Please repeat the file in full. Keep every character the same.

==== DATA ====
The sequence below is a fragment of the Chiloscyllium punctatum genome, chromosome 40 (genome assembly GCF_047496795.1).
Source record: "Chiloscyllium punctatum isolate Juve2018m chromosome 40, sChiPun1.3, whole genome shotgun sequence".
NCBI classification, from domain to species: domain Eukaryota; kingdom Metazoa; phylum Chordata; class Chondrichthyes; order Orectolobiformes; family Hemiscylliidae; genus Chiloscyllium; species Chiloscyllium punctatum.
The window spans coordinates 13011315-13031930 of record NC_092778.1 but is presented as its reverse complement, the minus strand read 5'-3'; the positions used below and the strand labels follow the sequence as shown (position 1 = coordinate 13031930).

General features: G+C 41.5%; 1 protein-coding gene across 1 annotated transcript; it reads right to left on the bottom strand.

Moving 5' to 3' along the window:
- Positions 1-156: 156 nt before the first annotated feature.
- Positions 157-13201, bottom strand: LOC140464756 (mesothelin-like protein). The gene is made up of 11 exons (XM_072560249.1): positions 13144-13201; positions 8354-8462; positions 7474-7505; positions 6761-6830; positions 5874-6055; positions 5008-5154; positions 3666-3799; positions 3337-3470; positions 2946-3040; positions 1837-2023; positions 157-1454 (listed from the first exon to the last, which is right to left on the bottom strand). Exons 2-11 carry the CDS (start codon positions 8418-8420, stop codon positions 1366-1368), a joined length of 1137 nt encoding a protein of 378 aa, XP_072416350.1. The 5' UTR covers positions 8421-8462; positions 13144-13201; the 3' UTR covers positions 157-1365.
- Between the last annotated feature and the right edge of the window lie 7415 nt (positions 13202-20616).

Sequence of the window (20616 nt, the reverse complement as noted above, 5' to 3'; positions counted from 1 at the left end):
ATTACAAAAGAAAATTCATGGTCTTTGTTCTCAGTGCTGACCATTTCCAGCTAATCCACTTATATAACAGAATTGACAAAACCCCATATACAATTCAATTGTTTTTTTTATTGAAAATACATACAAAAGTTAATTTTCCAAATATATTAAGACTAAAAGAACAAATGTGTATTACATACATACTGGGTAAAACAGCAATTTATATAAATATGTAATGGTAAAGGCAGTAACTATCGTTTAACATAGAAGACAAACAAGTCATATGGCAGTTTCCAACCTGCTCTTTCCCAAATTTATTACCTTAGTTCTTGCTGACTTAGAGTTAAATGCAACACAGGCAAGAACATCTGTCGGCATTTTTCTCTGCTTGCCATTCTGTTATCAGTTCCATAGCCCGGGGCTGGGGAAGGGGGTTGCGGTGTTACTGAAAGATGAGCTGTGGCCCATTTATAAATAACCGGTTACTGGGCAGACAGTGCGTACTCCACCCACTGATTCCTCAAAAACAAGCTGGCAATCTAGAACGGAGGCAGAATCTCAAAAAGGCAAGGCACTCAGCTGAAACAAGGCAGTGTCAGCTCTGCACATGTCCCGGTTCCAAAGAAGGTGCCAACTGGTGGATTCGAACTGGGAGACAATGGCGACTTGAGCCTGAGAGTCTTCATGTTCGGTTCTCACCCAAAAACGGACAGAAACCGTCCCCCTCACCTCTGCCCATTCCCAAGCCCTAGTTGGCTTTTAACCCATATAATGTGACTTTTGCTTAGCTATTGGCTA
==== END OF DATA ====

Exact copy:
The sequence below is a fragment of the Chiloscyllium punctatum genome, chromosome 40 (genome assembly GCF_047496795.1).
Source record: "Chiloscyllium punctatum isolate Juve2018m chromosome 40, sChiPun1.3, whole genome shotgun sequence".
NCBI classification, from domain to species: domain Eukaryota; kingdom Metazoa; phylum Chordata; class Chondrichthyes; order Orectolobiformes; family Hemiscylliidae; genus Chiloscyllium; species Chiloscyllium punctatum.
The window spans coordinates 13011315-13031930 of record NC_092778.1 but is presented as its reverse complement, the minus strand read 5'-3'; the positions used below and the strand labels follow the sequence as shown (position 1 = coordinate 13031930).

General features: G+C 41.5%; 1 protein-coding gene across 1 annotated transcript; it reads right to left on the bottom strand.

Moving 5' to 3' along the window:
- Positions 1-156: 156 nt before the first annotated feature.
- Positions 157-13201, bottom strand: LOC140464756 (mesothelin-like protein). The gene is made up of 11 exons (XM_072560249.1): positions 13144-13201; positions 8354-8462; positions 7474-7505; positions 6761-6830; positions 5874-6055; positions 5008-5154; positions 3666-3799; positions 3337-3470; positions 2946-3040; positions 1837-2023; positions 157-1454 (listed from the first exon to the last, which is right to left on the bottom strand). Exons 2-11 carry the CDS (start codon positions 8418-8420, stop codon positions 1366-1368), a joined length of 1137 nt encoding a protein of 378 aa, XP_072416350.1. The 5' UTR covers positions 8421-8462; positions 13144-13201; the 3' UTR covers positions 157-1365.
- Between the last annotated feature and the right edge of the window lie 7415 nt (positions 13202-20616).

Sequence of the window (20616 nt, the reverse complement as noted above, 5' to 3'; positions counted from 1 at the left end):
ATTACAAAAGAAAATTCATGGTCTTTGTTCTCAGTGCTGACCATTTCCAGCTAATCCACTTATATAACAGAATTGACAAAACCCCATATACAATTCAATTGTTTTTTTTATTGAAAATACATACAAAAGTTAATTTTCCAAATATATTAAGACTAAAAGAACAAATGTGTATTACATACATACTGGGTAAAACAGCAATTTATATAAATATGTAATGGTAAAGGCAGTAACTATCGTTTAACATAGAAGACAAACAAGTCATATGGCAGTTTCCAACCTGCTCTTTCCCAAATTTATTACCTTAGTTCTTGCTGACTTAGAGTTAAATGCAACACAGGCAAGAACATCTGTCGGCATTTTTCTCTGCTTGCCATTCTGTTATCAGTTCCATAGCCCGGGGCTGGGGAAGGGGGTTGCGGTGTTACTGAAAGATGAGCTGTGGCCCATTTATAAATAACCGGTTACTGGGCAGACAGTGCGTACTCCACCCACTGATTCCTCAAAAACAAGCTGGCAATCTAGAACGGAGGCAGAATCTCAAAAAGGCAAGGCACTCAGCTGAAACAAGGCAGTGTCAGCTCTGCACATGTCCCGGTTCCAAAGAAGGTGCCAACTGGTGGATTCGAACTGGGAGACAATGGCGACTTGAGCCTGAGAGTCTTCATGTTCGGTTCTCACCCAAAAACGGACAGAAACCGTCCCCCTCACCTCTGCCCATTCCCAAGCCCTAGTTGGCTTTTAACCCATATAATGTGACTTTTGCTTAGCTATTGGCTA